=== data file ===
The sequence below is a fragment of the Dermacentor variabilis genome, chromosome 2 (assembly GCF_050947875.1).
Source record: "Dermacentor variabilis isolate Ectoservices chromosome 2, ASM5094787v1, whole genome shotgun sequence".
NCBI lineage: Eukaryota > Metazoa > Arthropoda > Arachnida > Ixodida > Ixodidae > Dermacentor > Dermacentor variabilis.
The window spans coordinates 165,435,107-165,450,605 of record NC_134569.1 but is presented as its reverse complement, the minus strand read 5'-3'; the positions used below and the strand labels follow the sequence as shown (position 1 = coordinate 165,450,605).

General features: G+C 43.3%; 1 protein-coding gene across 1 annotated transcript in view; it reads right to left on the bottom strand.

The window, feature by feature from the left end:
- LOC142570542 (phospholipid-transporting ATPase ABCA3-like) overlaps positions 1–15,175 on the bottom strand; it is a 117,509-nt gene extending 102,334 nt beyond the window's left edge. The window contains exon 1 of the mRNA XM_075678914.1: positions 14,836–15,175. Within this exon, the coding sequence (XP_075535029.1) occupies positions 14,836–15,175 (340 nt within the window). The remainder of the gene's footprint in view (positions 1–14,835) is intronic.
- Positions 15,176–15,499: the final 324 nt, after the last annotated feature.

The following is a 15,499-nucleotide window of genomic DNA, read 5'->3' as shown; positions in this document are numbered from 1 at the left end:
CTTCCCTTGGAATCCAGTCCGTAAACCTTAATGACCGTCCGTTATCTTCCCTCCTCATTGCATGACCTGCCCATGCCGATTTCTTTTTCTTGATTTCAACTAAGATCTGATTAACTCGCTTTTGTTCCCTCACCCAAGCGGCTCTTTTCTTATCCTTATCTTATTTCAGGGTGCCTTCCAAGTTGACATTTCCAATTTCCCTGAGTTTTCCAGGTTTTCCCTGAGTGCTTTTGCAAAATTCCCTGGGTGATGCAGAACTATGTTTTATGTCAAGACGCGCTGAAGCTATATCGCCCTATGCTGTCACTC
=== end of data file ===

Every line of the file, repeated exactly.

The sequence below is a fragment of the Dermacentor variabilis genome, chromosome 2 (assembly GCF_050947875.1).
Source record: "Dermacentor variabilis isolate Ectoservices chromosome 2, ASM5094787v1, whole genome shotgun sequence".
NCBI lineage: Eukaryota > Metazoa > Arthropoda > Arachnida > Ixodida > Ixodidae > Dermacentor > Dermacentor variabilis.
The window spans coordinates 165,435,107-165,450,605 of record NC_134569.1 but is presented as its reverse complement, the minus strand read 5'-3'; the positions used below and the strand labels follow the sequence as shown (position 1 = coordinate 165,450,605).

General features: G+C 43.3%; 1 protein-coding gene across 1 annotated transcript in view; it reads right to left on the bottom strand.

The window, feature by feature from the left end:
- LOC142570542 (phospholipid-transporting ATPase ABCA3-like) overlaps positions 1–15,175 on the bottom strand; it is a 117,509-nt gene extending 102,334 nt beyond the window's left edge. The window contains exon 1 of the mRNA XM_075678914.1: positions 14,836–15,175. Within this exon, the coding sequence (XP_075535029.1) occupies positions 14,836–15,175 (340 nt within the window). The remainder of the gene's footprint in view (positions 1–14,835) is intronic.
- Positions 15,176–15,499: the final 324 nt, after the last annotated feature.

The following is a 15,499-nucleotide window of genomic DNA, read 5'->3' as shown; positions in this document are numbered from 1 at the left end:
CTTCCCTTGGAATCCAGTCCGTAAACCTTAATGACCGTCCGTTATCTTCCCTCCTCATTGCATGACCTGCCCATGCCGATTTCTTTTTCTTGATTTCAACTAAGATCTGATTAACTCGCTTTTGTTCCCTCACCCAAGCGGCTCTTTTCTTATCCTTATCTTATTTCAGGGTGCCTTCCAAGTTGACATTTCCAATTTCCCTGAGTTTTCCAGGTTTTCCCTGAGTGCTTTTGCAAAATTCCCTGGGTGATGCAGAACTATGTTTTATGTCAAGACGCGCTGAAGCTATATCGCCCTATGCTGTCACTC